Commonly, students with ASC demonstrate the following characteristic learning and thinking styles:
- a relative strength in concrete thinking, for example, labelling shapes rather than describing their characteristics
- a preference for visually as opposed to orally presented materials, for example, written arithmetic rather than orally presented tasks
- a relatively slow speed of processing of orally presented materials leading to partial or incomplete understanding of a spoken instruction
- a relative strength in rote memory, for example, often displaying stronger reading skills through whole word learning than through phonics
- a strength in understanding visuospatial relationships, for example, puzzles.
- difficulties in abstract thinking, for example, inferring what a house in a tropical country might be like from knowledge of the climate
- difficulties in social cognition, for example, understanding what another person might think in a given situation
- difficulties in communication. Many people with ASC are reluctant writers; some ASC adults describe struggling to understand why they were expected to write down something they already knew
- unusual patterns of attention, for example, total absorption in a favourite activity and fleeting attention to something that is not preferred. The attentional pattern of a person with ASC has been described as being like a spotlight, focussed tightly on one particular area, as contrasted with the ambient lighting of a neurotypical attention pattern
Some implications of these characteristics for the teacher’s practice are listed in the table below:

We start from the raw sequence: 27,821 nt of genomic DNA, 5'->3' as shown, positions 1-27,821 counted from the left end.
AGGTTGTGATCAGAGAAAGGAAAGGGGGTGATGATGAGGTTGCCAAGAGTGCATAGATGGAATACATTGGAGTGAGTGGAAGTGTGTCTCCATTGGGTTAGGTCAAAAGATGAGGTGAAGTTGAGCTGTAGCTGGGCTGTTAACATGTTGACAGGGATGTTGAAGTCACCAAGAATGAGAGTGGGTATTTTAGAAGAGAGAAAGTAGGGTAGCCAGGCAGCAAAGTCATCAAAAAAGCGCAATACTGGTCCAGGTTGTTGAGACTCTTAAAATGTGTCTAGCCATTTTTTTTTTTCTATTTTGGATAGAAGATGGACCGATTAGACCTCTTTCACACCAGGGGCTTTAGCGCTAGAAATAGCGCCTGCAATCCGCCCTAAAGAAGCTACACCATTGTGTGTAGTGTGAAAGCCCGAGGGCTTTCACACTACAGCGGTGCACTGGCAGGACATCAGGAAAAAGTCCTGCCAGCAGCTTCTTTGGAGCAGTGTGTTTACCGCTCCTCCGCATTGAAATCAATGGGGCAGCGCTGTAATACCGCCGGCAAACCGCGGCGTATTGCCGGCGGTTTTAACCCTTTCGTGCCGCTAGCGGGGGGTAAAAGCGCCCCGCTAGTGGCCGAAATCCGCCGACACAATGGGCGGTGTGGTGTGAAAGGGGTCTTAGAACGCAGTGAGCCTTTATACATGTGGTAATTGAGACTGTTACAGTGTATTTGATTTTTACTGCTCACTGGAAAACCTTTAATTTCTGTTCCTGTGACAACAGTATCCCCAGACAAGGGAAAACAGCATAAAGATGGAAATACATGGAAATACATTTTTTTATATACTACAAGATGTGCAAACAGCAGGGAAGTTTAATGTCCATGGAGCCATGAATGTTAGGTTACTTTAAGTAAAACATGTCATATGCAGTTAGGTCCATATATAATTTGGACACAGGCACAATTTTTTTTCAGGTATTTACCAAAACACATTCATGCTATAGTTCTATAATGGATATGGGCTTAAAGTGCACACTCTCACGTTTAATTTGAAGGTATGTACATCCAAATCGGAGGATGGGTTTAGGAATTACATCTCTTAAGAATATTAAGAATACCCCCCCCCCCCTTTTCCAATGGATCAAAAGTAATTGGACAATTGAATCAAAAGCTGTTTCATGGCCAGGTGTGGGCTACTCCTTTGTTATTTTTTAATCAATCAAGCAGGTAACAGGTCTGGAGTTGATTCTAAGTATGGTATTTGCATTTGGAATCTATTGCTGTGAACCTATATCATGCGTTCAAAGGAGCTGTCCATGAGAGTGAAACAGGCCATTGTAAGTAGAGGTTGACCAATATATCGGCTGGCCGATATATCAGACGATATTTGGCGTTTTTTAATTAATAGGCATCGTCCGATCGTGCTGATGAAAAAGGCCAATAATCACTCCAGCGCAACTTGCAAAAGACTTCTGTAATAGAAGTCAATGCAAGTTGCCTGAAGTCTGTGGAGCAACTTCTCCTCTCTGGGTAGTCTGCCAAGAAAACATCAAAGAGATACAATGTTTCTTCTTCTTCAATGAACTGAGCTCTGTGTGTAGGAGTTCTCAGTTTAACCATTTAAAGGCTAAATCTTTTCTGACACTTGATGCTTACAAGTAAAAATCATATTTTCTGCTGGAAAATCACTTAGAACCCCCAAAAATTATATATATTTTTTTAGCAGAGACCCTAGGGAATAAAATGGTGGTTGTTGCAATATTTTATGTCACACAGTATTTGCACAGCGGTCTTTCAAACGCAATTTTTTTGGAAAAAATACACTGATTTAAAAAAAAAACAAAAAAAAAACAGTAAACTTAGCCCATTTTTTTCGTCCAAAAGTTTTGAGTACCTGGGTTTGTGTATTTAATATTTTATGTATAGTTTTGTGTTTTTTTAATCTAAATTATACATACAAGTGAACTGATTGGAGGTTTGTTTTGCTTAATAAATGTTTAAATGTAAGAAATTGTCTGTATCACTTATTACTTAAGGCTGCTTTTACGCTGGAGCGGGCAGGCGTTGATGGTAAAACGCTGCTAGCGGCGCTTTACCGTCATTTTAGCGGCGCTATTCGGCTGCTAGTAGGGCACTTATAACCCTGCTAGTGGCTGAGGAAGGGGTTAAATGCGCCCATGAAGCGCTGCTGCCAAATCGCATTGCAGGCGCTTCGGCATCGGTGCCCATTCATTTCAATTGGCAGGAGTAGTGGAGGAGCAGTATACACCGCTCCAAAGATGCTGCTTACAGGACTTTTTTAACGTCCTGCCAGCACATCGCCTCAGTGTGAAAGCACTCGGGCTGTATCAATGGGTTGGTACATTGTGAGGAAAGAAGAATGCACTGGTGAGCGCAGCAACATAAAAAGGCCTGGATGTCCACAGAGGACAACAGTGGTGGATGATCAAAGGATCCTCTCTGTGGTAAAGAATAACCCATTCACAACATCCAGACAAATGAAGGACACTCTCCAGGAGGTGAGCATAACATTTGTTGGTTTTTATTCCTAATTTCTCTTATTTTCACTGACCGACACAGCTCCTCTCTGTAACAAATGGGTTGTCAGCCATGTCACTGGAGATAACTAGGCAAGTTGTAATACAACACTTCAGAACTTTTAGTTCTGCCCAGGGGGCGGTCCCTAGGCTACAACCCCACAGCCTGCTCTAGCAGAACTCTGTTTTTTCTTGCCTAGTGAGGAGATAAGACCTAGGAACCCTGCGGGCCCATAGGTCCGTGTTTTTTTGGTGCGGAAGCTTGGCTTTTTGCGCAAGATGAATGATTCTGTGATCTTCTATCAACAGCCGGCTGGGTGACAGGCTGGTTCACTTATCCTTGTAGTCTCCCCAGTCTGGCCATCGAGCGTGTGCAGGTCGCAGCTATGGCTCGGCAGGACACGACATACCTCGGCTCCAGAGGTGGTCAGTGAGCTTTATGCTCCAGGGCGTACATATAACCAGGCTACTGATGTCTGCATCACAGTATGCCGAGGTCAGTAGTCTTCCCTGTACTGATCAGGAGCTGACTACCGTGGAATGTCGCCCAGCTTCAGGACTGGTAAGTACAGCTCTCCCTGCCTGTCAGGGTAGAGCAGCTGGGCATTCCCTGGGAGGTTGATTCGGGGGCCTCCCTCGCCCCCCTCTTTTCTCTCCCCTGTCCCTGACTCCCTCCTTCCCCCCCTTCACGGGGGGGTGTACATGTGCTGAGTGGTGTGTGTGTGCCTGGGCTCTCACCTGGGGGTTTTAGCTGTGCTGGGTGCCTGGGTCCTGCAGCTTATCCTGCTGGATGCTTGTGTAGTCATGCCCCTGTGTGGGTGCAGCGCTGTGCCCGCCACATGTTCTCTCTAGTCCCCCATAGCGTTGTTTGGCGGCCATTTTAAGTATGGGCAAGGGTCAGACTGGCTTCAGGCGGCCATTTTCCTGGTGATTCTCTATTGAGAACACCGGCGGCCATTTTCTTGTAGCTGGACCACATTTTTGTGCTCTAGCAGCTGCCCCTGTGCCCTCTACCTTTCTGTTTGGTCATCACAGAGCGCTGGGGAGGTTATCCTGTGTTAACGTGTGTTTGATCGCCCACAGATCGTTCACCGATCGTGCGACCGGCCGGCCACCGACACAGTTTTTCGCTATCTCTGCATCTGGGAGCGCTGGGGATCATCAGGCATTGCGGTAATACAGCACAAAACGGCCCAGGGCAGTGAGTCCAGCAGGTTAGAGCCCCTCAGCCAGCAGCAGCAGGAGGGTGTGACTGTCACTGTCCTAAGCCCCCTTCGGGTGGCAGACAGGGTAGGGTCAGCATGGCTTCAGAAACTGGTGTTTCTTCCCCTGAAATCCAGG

- Anticipate needing to make use of visual aids in the delivery of any taught component.
- Plan for visual scaffolding around tasks to aid comprehension of what is expected, for example, using sorting, matching and other categorisation tasks.
- Setting appropriately challenging targets for learning.
- Provide instructions in a clear step by step way, using visual as well as auditory instructions.
- Be clear about equipment and methodology involved in any task.
- Clarify what will constitute completion of the task.
- Identify those areas of the curriculum that learners with ASC will find particularly problematic such as estimation, empathy and figurative language.
- Link learning to student’s existing knowledge or area of interest.
- Ensure that delivery is sufficiently clear and visual to avoid sensory overload.
- Use individualised approaches for engaging reticent students.
- Provide individualised and meaningful positive feedback for engagement and achievement, for example, choosing time after the completion of a set task.
- Encourage self evaluation of work to support self awareness.
- Make use of individualised strategies to support emotion regulation.
- Within B squared mark components of a particular level that the student will never achieve on account of their core ASC difficulties.
- Ensure that assessment methodology maximises student’s ability to demonstrate skills or knowledge.
- Make use of photographs and video to record achievement that has a transitory existence.
- Be clear about the difference in assessment between skills and understanding, for example, the ability to complete an arithmetic task but not apply it to a practical situation.